This weekend the NASCAR Sprint Cup Series stays home to run in what is basically the backyard for most teams on the circuit — Charlotte Motor Speedway. Sunday’s Coca-Cola 600 at CMS is the longest race of the season. Roush Fe...
This weekend the NASCAR Sprint Cup Series stays home to run in what is basically the backyard for most teams on the circuit — Charlotte Motor Speedway. Sunday’s Coca-Cola 600 at CMS is the longest race of the season. Roush Fenway Racing drivers Carl Edwards and Greg Biffle participated in NASCAR’s weekly teleconference earlier this week to discuss the upcoming race. Edwards heads into the weekend second in the championship point standings behind leader Jimmie Johnson. Biffle is 13th in points. Here’ss a transcript of the teleconference:
Q. Greg, what makes the Coca-Cola 500 so challenging to win?
GREG BIFFLE: Well, certainly the timeframe that you go through for a 600-mile race and how much the track changes, the temperature changes, all those things create a huge factor. The start time ends a little bit into the evening.
Charlotte has been one of the more temperature-sensitive racetracks we race on. Literally five or ten degrees temperature swing in the track will create a lot different speed. That’s the one thing that’s really challenging.
Normally a guy that’s fast in the beginning won’t be the fastest car at the end of the night. That tends to be probably the most challenging for the crews and the drivers.
Q. Carl, how do you prepare differently for the 600-mile race than one of a much shorter distance?
CARL EDWARDS: Specifically I don’t prepare a lot differently physically. But mentally I think all of us have to prepare a little bit for the extra distance. It is a grueling event. If the temperatures are high the whole weekend, everyone starts the event hot and worn out already.
So 600 miles, you can look at it and say it’s only 20% longer than the other race we run at Charlotte, the 500 miler, but there’s something about that last 100 miles that makes it a lot more mentally tough.
I think also from the mechanical side of everything, the engine department has to make sure that everything is going to last. You worry about hubs and drive plates, transmissions, all those things that wear out. An extra 100 miles is a long ways, especially with how hard we’re pushing these cars. Last week we saw how tough this track can be. Mentally and mechanically it’s a tough race.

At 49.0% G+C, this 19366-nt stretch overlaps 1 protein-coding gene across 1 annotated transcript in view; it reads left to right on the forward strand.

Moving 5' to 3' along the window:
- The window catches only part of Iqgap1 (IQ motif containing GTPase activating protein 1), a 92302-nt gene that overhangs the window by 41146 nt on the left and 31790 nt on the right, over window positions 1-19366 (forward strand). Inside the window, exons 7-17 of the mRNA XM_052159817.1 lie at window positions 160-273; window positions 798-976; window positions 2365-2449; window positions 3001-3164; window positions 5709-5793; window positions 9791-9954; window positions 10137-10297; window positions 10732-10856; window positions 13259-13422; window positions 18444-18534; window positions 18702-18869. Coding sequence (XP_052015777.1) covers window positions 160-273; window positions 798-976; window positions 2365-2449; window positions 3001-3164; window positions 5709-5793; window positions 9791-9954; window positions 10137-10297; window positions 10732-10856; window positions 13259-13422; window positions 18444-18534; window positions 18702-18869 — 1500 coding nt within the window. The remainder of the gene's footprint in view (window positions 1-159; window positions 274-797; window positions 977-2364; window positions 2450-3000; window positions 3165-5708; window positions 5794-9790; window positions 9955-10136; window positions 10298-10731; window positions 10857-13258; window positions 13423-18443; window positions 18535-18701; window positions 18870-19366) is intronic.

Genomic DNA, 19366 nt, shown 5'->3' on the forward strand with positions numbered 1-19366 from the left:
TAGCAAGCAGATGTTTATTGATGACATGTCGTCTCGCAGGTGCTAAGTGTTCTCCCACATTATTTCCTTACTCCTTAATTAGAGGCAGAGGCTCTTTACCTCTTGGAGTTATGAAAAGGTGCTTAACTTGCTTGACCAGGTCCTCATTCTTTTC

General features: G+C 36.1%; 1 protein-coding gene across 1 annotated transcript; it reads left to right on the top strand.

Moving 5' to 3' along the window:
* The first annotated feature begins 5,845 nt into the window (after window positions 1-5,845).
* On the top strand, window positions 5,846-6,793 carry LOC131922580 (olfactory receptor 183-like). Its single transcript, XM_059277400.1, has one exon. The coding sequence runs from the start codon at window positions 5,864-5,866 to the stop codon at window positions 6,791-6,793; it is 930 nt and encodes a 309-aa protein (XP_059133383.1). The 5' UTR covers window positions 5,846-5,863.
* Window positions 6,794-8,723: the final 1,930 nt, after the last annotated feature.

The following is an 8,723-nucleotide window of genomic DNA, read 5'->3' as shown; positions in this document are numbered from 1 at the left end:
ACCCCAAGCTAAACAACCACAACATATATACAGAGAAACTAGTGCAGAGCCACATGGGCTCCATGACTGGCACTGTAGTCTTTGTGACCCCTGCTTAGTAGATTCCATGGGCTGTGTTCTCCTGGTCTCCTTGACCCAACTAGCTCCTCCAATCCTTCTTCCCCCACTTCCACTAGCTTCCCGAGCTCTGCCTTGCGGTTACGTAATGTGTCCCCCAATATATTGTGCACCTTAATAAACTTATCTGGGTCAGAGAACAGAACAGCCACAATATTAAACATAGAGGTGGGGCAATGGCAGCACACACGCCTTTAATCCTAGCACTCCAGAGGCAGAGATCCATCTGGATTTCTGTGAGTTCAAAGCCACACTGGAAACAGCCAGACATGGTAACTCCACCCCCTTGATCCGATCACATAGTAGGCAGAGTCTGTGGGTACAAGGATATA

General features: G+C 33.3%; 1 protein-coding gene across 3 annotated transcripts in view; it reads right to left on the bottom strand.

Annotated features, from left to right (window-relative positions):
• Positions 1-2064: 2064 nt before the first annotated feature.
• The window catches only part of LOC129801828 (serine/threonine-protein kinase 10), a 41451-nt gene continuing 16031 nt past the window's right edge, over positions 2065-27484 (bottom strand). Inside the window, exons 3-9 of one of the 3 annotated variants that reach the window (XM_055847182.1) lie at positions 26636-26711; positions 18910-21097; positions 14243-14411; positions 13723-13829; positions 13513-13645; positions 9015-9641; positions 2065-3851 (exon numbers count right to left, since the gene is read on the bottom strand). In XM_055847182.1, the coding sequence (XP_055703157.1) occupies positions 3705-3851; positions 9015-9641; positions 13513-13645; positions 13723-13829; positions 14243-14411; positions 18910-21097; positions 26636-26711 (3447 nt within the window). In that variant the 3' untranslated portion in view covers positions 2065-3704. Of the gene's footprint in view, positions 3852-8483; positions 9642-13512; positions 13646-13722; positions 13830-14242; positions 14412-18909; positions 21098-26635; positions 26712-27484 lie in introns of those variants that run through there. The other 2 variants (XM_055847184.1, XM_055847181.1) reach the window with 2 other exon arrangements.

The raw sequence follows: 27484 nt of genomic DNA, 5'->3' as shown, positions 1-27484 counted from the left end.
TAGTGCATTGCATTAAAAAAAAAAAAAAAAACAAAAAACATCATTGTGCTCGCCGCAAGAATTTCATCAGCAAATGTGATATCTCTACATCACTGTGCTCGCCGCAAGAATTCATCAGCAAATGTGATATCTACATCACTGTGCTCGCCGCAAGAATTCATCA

Q. Greg, if not for a couple of races here, your points situation would be drastically different. Are you okay where you are right now heading into the middle part of the season? Where do you assess yourself?
GREG BIFFLE: Well, certainly it was disappointing at Richmond. We had a shock failure. Then getting caught up in the wreck in Talladega. You can never predict what’s going to happen at Talladega, for sure.
Darlington, we finished 13th. Wasn’t the run we were really looking for, but wasn’t that bad. At least that felt like we were getting back on track.
It is disappointing ’cause we were up in fourth in points, had a little cushion to work with so if we did have some kind of issue, it wouldn’t drop us down so much.
But it’s a long season. I hate using the same old analogies, but we still have time to claw our way back up in there. If we get a good couple finishes in a row, a couple top fives, win one of these races, I certainly think we’re going to be right back in the hunt.
We need to continue to get our cars better is where we’re really working. We feel we’re a little bit behind the competition, not far. But getting competitive and winning a couple of these races, points will take care of themselves.
Q. Carl, you won the pole for Saturday, but didn’t lead a lap. No Roush cars led a lap. Curious where you think your program is at, especially at the intermediate tracks.
CARL EDWARDS: It’s not where it needs to be, where we want it to be. Everybody in the shop is working as hard as we’ve can. Trust me, we’ve sat down and had some meetings where we’ve had tough conversations about what we need to do to